Tuesday, June 13, 2006

Why the Enron Verdict Is Dangerous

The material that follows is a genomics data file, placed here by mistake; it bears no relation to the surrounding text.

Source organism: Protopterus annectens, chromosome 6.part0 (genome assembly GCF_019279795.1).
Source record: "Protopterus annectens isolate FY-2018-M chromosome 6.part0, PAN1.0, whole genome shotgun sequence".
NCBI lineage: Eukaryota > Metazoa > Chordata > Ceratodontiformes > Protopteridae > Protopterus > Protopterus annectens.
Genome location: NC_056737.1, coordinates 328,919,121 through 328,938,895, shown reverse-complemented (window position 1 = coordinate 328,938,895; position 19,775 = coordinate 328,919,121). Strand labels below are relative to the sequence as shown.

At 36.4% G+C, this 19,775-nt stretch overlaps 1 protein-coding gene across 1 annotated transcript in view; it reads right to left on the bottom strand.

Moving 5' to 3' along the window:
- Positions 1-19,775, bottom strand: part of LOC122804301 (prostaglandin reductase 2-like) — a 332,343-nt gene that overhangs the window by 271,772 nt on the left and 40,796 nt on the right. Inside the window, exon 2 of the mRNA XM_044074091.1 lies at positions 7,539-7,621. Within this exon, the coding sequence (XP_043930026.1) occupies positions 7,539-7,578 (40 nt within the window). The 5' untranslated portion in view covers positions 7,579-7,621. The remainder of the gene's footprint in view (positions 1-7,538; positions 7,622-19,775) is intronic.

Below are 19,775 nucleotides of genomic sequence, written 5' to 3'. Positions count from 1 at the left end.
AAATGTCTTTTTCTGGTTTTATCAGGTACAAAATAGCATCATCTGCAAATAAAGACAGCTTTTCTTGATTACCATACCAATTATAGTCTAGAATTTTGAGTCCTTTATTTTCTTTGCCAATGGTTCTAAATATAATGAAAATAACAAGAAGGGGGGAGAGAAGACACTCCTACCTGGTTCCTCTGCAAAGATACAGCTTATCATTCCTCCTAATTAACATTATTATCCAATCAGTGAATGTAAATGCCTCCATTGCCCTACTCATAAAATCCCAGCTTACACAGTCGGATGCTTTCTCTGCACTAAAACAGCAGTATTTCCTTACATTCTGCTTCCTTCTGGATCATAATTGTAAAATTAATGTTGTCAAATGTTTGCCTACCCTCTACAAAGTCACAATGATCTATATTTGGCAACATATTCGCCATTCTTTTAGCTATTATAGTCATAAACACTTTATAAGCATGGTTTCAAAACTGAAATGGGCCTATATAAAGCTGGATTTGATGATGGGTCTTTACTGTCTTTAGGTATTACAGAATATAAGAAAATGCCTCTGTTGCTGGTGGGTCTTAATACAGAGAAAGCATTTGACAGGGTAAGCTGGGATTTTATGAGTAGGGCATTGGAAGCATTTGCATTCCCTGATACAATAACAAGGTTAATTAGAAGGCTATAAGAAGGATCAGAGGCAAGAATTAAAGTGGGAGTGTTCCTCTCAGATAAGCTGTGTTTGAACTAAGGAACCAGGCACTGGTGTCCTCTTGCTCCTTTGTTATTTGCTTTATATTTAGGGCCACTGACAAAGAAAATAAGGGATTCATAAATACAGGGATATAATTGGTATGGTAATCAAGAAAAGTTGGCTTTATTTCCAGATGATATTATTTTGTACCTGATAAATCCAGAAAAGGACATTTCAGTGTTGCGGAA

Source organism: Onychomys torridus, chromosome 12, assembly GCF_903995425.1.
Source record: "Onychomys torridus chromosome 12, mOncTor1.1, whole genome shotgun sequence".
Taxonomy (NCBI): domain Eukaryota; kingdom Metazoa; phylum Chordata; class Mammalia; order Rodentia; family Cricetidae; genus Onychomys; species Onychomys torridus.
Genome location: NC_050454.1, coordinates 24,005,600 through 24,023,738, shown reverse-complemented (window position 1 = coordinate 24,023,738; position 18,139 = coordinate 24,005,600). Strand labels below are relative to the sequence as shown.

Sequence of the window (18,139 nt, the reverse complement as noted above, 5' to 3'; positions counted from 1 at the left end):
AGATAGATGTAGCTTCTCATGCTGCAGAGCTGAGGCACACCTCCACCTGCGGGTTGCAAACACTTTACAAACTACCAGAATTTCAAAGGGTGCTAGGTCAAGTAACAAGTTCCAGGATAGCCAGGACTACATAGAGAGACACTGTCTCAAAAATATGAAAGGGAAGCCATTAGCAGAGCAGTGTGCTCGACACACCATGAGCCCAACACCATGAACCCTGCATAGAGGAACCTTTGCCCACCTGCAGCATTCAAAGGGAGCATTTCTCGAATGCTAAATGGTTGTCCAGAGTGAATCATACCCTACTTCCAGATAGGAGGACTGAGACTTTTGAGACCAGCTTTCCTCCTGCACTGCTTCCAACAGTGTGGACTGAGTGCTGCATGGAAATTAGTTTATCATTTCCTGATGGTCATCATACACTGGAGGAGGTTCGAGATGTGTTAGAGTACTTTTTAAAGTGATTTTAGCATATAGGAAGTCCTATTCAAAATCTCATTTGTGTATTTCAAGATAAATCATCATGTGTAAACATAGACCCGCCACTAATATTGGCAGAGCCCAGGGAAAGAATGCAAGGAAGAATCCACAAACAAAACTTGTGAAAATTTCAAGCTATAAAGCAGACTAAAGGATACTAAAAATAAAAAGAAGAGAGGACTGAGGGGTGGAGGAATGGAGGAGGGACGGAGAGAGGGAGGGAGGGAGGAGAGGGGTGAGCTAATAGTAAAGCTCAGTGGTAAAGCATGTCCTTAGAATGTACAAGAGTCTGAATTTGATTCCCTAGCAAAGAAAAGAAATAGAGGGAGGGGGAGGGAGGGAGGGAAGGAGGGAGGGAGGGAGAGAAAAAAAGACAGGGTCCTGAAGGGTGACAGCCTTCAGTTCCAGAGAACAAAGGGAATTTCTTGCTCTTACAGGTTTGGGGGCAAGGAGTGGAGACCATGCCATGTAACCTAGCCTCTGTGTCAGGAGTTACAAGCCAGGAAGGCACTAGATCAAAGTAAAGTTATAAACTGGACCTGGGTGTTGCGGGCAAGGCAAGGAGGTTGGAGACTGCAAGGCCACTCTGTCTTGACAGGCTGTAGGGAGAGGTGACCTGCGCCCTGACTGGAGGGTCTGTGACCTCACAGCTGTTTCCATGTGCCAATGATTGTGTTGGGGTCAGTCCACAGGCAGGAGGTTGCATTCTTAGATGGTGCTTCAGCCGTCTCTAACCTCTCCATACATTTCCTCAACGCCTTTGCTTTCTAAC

Jeff Skilling's lawyer, the estimable Daniel Petrocelli, offered on CNBC a spirited argument as to why the verdict in the Enron case is a dangerous example of the criminalization of business behavior after the fact and with the benefit of hindsight. For what its worth, I think Petrocelli is right (HT: WSJ's Law Blog): "I think it was a bad day for the country. A great injustice was done on that day. And it has nothing to do with whether you believe Jeff Skilling is guilty or innocent. But to use the criminal justice system as a means of regulating business conduct is wrong in a case like this where business transactions, business judgments were being questioned. Nobody stole money in this case, nobody swindled anybody, there was no Ponzi scheme, there was no fraud in the sense that the law generally recognizes. What the government was doing was after the fact, simply because Enron went into bankruptcy, challenging transactions that were fully approved by senior management, fully approved by the board of directors, fully approved by lawyers and accountants and scores of other people and after the fact challenging the wisdom of some of those decisions. Well you can do so in SEC proceedings, you can do so in civil cases, you ought not to use the criminal justice system to do so. And I think it sends a very dangerous message to business and to people at large to know that their government can misuse and abuse the laws and the systems of justice of the country for political purposes. And I think that�s what we saw in this case. This was a public lynching to satisfy a heated appetite for retribution because of practices that went on during the late 90s that after the fact now people aren�t happy about. It�s one thing to challenge those things in civil cases; it�s wrong to do so in criminal cases and I feel like ultimately the laws need to be revisited to prevent this from happening again."

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